And then . . . I read the statement that is on our website that describes us and I reminded that we already know we are not perfect. Here it is: We are a community of people from many different walks of life, who believe that God has drawn us together to be the visible sign of God’s wildly inclusive love. We believe that God asks us to boldly share God’s love with all people as we seek to follow the path of Jesus. We don’t have all the answers but we ask a lot of questions, we worship, we laugh, we cry, we pray and we serve. We welcome you to join us on the journey of growing in Christ as we seek to be bold witnesses of God’s love.
And then . . . I am reminded that God gets redemptive and holy things done through me (and you) and in spite of me (and you) and sometimes God uses me (and you) and sometimes I (and you) have to get out of the way because as Bolz-Weber writes, “I have come to realize that all the saints I’ve known have been accidental ones . . . .” No one sets out to be a saint. The title of saint is conferred not earned. Bolz-Weber writes, “it is not our ability to be saintly but rather God’s ability to work through sinners . . . people who inadvertently stumbled into redemption.”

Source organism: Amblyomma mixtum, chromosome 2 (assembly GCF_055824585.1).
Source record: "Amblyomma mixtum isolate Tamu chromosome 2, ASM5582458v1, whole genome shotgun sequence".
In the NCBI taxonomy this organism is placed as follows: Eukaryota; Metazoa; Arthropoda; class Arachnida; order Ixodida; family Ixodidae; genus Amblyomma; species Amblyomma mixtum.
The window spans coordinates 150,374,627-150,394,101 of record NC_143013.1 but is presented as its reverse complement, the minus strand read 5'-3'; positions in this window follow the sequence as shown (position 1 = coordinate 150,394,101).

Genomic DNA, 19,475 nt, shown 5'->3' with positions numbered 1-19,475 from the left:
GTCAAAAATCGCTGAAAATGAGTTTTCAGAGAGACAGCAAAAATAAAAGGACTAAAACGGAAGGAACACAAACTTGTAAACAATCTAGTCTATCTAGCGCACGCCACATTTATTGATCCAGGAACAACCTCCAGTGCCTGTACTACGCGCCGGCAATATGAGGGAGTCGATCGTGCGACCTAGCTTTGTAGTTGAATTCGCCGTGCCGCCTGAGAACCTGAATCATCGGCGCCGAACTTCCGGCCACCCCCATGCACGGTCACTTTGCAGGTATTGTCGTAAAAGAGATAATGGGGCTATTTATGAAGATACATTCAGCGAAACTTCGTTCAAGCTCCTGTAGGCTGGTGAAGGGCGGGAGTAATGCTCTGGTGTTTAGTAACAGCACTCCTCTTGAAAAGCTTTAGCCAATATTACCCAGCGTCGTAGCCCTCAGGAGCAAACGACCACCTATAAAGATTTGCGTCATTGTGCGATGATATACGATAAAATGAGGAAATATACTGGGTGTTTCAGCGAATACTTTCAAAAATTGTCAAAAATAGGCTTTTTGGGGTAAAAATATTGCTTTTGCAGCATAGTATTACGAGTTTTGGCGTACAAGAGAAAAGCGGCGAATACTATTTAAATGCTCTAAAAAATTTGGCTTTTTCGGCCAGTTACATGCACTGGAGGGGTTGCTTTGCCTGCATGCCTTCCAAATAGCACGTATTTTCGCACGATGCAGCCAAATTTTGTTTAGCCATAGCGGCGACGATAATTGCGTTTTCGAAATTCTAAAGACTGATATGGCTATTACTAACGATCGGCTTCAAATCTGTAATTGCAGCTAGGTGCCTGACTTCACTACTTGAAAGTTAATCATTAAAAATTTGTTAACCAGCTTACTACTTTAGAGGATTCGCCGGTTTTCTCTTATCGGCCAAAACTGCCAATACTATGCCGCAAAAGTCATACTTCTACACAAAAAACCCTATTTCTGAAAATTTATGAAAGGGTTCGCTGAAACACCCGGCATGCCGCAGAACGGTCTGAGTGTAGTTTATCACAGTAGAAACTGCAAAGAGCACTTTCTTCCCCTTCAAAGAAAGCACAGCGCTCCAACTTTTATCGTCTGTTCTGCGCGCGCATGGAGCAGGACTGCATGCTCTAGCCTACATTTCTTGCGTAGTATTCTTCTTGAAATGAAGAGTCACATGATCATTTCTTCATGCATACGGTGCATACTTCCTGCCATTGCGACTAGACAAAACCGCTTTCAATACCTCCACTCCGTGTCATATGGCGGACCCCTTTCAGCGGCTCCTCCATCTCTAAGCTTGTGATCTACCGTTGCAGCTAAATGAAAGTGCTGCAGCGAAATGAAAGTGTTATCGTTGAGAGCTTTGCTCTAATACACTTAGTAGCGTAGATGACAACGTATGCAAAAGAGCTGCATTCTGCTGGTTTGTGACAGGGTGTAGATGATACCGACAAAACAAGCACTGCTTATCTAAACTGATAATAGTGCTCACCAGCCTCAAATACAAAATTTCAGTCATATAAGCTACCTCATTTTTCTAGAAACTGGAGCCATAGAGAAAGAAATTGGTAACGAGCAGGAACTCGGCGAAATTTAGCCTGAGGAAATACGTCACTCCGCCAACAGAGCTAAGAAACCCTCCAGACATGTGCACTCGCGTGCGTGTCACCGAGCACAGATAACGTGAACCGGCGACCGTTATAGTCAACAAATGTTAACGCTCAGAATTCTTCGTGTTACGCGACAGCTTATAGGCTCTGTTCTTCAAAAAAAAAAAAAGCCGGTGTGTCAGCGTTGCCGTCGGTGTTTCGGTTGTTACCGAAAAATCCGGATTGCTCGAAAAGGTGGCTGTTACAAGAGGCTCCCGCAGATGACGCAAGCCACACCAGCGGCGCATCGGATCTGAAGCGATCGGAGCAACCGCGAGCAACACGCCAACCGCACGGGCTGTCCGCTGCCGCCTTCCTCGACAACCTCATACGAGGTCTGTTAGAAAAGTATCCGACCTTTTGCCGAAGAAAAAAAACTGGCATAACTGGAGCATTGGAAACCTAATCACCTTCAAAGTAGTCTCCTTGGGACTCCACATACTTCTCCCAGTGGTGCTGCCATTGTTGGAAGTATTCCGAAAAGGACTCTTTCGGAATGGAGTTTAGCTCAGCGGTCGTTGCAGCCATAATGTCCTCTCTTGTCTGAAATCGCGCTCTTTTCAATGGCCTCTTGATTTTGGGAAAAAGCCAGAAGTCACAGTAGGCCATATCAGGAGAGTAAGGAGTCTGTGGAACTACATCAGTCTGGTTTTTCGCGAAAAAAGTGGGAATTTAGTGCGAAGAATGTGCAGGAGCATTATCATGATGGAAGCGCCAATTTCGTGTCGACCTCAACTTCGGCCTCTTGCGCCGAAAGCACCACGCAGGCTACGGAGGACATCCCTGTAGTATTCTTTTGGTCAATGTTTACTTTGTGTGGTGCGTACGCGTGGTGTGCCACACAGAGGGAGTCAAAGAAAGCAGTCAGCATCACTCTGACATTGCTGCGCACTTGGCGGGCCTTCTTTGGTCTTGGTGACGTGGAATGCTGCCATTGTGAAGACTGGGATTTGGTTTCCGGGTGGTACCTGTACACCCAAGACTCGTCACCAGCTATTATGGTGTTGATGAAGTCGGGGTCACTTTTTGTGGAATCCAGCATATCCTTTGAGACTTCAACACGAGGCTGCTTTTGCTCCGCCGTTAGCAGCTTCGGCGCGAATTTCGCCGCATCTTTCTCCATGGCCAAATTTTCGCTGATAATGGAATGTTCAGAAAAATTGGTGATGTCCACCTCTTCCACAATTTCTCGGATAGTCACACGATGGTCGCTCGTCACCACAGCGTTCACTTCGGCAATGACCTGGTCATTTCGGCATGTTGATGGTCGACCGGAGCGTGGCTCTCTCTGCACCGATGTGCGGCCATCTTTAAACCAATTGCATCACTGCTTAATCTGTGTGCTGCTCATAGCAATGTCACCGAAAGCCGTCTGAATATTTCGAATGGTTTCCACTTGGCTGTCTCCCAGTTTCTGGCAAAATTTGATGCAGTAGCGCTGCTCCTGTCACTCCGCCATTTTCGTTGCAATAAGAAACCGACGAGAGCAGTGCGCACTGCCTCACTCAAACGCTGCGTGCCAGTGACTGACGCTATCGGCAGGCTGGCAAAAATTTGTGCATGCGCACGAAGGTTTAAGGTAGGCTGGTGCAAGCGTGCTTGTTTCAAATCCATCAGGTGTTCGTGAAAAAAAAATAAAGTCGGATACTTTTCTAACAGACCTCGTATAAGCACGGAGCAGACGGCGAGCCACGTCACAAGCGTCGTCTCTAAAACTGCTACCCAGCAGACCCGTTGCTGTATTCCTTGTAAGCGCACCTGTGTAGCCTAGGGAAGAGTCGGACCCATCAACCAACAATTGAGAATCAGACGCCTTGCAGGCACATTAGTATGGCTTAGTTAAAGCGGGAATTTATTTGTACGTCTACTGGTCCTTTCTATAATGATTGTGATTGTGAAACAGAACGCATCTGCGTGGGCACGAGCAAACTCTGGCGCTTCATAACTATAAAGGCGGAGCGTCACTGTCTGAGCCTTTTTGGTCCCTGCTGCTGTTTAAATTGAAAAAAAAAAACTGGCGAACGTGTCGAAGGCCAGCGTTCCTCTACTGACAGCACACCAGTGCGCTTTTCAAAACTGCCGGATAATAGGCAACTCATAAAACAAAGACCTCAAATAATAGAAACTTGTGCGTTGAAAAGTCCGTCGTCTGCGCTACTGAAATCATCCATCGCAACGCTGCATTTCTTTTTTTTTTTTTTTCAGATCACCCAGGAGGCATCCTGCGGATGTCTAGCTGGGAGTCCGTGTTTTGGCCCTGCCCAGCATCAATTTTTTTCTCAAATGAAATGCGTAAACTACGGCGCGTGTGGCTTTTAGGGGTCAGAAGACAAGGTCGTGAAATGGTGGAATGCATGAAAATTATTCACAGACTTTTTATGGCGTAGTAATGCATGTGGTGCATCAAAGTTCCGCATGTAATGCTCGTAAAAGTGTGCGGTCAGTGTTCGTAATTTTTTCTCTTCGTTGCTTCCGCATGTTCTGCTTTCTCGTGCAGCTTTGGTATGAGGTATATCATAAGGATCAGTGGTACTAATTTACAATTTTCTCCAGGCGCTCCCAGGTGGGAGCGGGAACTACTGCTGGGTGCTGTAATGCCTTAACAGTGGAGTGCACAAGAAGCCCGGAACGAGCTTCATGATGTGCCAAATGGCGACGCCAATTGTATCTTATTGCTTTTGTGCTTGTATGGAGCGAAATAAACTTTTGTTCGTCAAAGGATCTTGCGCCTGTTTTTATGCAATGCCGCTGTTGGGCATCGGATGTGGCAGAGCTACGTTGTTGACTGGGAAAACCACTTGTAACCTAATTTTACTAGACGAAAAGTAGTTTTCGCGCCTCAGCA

May you stumble today! -vickie
“Will you come and follow me if I but call your name?
Will you go where you don’t know and never be the same?
Will you let my love be shown, will you let my name be known,
Will you let my life be grown in you and you in me?” – John Bell
“Blessed are the poor in spirit, for theirs is the kingdom of heaven.” (New International Version)
“Happy are people who are hopeless, because the kingdom of heaven is theirs.” (Common English Bible)